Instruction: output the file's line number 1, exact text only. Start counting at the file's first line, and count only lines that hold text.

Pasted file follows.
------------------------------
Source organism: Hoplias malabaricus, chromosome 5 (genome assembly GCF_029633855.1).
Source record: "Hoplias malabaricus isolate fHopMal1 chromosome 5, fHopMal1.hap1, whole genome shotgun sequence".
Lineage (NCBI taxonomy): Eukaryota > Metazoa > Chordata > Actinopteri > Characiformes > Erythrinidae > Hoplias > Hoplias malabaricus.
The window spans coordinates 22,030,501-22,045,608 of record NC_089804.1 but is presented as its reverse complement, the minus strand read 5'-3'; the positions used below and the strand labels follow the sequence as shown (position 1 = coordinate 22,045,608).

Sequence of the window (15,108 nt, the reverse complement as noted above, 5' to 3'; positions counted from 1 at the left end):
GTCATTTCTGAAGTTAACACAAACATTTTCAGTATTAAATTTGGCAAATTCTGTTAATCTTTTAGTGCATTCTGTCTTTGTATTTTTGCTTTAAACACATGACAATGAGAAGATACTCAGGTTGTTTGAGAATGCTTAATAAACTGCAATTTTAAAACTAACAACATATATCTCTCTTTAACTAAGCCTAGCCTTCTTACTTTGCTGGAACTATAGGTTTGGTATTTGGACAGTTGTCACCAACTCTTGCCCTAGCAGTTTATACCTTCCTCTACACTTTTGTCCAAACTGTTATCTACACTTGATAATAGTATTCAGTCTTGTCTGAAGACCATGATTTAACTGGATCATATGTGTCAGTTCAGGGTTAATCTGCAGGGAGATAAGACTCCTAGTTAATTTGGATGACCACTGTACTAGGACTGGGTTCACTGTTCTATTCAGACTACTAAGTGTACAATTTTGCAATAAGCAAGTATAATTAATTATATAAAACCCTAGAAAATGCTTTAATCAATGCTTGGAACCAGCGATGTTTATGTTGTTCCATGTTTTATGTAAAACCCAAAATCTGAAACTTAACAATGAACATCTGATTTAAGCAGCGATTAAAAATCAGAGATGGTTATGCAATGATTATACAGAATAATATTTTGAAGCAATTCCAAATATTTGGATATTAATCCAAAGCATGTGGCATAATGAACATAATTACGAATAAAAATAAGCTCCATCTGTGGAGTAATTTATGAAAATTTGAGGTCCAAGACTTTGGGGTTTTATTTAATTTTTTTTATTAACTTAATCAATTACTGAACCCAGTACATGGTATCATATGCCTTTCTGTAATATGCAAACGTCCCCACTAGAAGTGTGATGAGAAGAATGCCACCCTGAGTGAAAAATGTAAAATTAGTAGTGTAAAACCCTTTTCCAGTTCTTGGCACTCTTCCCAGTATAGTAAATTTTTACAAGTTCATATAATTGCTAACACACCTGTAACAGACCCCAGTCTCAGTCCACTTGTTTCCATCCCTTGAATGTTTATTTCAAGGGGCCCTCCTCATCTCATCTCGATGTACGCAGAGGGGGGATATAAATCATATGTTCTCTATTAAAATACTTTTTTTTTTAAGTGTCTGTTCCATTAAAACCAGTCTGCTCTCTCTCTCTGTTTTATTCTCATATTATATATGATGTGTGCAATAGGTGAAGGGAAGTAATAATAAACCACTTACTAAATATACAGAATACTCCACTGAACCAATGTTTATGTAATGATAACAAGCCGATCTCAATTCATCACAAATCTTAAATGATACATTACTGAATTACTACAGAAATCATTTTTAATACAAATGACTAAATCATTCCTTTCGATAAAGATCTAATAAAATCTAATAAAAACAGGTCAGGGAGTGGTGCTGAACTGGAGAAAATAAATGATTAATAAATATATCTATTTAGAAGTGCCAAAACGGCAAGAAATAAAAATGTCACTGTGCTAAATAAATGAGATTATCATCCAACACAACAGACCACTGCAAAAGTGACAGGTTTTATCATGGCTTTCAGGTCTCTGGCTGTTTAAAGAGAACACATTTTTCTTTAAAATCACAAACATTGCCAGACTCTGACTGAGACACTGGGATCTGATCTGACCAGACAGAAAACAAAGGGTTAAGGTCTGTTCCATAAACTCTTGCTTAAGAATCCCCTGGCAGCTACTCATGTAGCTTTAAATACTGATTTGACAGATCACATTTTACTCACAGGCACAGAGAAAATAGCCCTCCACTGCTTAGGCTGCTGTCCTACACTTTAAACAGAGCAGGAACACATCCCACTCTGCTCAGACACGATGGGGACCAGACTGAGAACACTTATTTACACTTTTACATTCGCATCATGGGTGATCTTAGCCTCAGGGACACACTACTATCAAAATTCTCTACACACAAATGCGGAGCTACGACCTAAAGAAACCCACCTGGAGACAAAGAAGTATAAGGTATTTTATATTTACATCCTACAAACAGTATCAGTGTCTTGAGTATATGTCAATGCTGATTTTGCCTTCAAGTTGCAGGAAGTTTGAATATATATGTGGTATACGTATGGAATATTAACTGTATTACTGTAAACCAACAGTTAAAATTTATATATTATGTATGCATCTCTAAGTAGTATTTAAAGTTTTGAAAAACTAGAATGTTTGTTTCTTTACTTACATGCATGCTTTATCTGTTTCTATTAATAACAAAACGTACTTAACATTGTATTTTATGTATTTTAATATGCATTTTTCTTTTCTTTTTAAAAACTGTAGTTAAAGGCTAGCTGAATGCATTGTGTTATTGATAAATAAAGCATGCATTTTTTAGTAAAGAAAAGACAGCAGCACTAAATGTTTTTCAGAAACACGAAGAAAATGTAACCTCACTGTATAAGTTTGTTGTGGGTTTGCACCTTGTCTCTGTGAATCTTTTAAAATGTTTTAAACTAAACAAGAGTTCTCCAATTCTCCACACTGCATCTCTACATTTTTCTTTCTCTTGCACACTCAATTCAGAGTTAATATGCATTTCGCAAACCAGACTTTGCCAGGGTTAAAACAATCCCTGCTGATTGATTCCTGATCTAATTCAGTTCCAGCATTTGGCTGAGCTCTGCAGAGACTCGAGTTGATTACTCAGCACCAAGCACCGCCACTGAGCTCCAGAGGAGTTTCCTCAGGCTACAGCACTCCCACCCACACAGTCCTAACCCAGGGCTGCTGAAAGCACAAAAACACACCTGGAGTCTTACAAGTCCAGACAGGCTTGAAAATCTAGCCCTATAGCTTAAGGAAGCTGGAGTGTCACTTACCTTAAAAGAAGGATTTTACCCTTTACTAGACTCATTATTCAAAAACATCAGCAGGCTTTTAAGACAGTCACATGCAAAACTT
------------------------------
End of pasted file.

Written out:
Source organism: Hoplias malabaricus, chromosome 5 (genome assembly GCF_029633855.1).